A market survey conducted by NAN at various wholesale and retail shops in the zone shows that the price of the product has increased almost by double when compared to the price in 2020.

A cement dealer at Kenyetta Market in Enugu, the Enugu State capital, Ifeanyi Amadi, said the increase in the product’s price started last year due to the COVID-19 pandemic and increase in dollar exchange.

Amadi noted that a trailer load of Dangote Cement with 600 bags initially sold at N1.5 million in 2020, but is now N2.3 million in the first quarter of 2021.

“The prices change on daily basis, so as we are talking now, I cannot guarantee the prices it will be sold tomorrow,” he said.

Another retailer at Uwani, Samuel Uwakwe, said he was surprised at the rate of prices of the product in the country.

According to him, a bag of Dangote Cement is sold at N3,900, Unicem for N3,700, Bua Cement for N3,700 and Kogi Super Cement at N3,600.

Uwakwe lamented that few individuals were given opportunity to supply the product and pleaded with suppliers to reduce the prices and make it available for the citizens.

He maintained that the prices would likely crash during raining season.

A Block Industry Owner, Albert Okechukwu, noted that increase in the price of the product affected his business as he still sold six-inch and nine-inch block at N170 and N180 respectively.

Okechukwu said: “This is the same price we sold last year and it is same till date because we cannot change price in order to retain our customers but most block industries have reduced quality of their blocks.”

A site Engineer, Emma Ugwuoke, said he wanted to start a building in the village when the price was N2,800 last year, but was waiting to see if it would come down.

Ugwuoke said: “When I went back next time, I was told it was N3,000 and to my greatest surprise, they sell N3,900 and N4,000 now in my village.

“There is nothing one can do than to buy it like that.

“I want government to do something urgently about it because it is frustrating buying cement at that price.”

In Abia State, a cross-section of residents of Umuahia, the state capital, also decried the high price of cement, which ranges from N4,000 to N4,100 per 50kg bag.

Those who spoke to NAN said the price hike had further dashed the hope of many Nigerians, wishing to own their personal homes.

A businessman, Victor Ugwu, said he had to suspend his building project because of the “unfortunate development”.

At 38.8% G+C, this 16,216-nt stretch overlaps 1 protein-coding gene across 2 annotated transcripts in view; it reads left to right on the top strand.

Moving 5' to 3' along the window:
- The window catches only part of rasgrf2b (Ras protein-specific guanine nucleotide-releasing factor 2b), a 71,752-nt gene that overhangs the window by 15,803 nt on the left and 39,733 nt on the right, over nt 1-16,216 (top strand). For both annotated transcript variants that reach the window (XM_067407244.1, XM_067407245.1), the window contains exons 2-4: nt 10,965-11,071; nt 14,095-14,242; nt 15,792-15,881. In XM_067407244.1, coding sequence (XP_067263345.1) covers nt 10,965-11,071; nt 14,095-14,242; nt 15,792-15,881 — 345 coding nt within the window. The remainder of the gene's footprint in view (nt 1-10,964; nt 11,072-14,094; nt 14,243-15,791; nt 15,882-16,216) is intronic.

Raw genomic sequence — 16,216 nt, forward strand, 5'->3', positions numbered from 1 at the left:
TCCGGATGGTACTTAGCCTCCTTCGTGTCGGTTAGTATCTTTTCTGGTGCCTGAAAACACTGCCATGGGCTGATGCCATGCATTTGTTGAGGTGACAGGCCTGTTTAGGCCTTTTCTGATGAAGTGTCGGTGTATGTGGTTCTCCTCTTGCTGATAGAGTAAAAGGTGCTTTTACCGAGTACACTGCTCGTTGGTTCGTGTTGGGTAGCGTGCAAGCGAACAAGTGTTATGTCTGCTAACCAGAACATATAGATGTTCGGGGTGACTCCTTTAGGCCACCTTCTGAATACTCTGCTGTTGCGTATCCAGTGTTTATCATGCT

Ugwu said: “I have stopped my project for now.

“I cannot afford to continue with the current price of the commodity.

“The economy is very bad so I hope to wait until there is a drop in the price.

“I think the hike can be attributed to the monopoly being enjoyed by the cement producers in the country.

“Unfortunately, there may not be any respite until that monopoly is broken.”

However, a cement dealer, James Ogbonna, said the problem had nothing to do with the manufacturers of the commodity.

Rather, Ogbonna blamed the price hike on the activities of “shylock distributors” of cement.

He said the hike had affected his business adversely, adding that cement patronage had been at the lowest ebb, since the price hike.

He said: “In the first and second week of March, we sold a bag for N3,200, but within the third week we started selling at N3,500.

“By the end of March, the price moved up to N4,000 and now, we sell between N4,000 and N4100, depending on the brand.”

Another dealer, Godwin Okafor, said his sales had dropped drastically as a result of the hike.

Okafor said: “We have a lot of challenges in this cement business now.

“When we make deposit and order for the goods, it takes about one month before we get delivery.”

It is a similar situation in Awka in Anambra State as stakeholders decry the situation.

Kenechukwu Okoye, a cement dealer along Zik Avenue, Awka, said before the #EndSARS protest in 2020, a 50kg bag of cement was sold at N2,500.

“Shortly after the #EndSARS, the price rose to N3,000 and from there to the present price of N4,000 and N4,100, we are selling today,” he said.

Okoye said though the distributors initially blamed the problem on difficulties encountered by the hauling firm transporting the product, the situation had come to stay.

In Owerri, the Imo State capital, price of cement is between N3,850 and N4300, depending on the brand.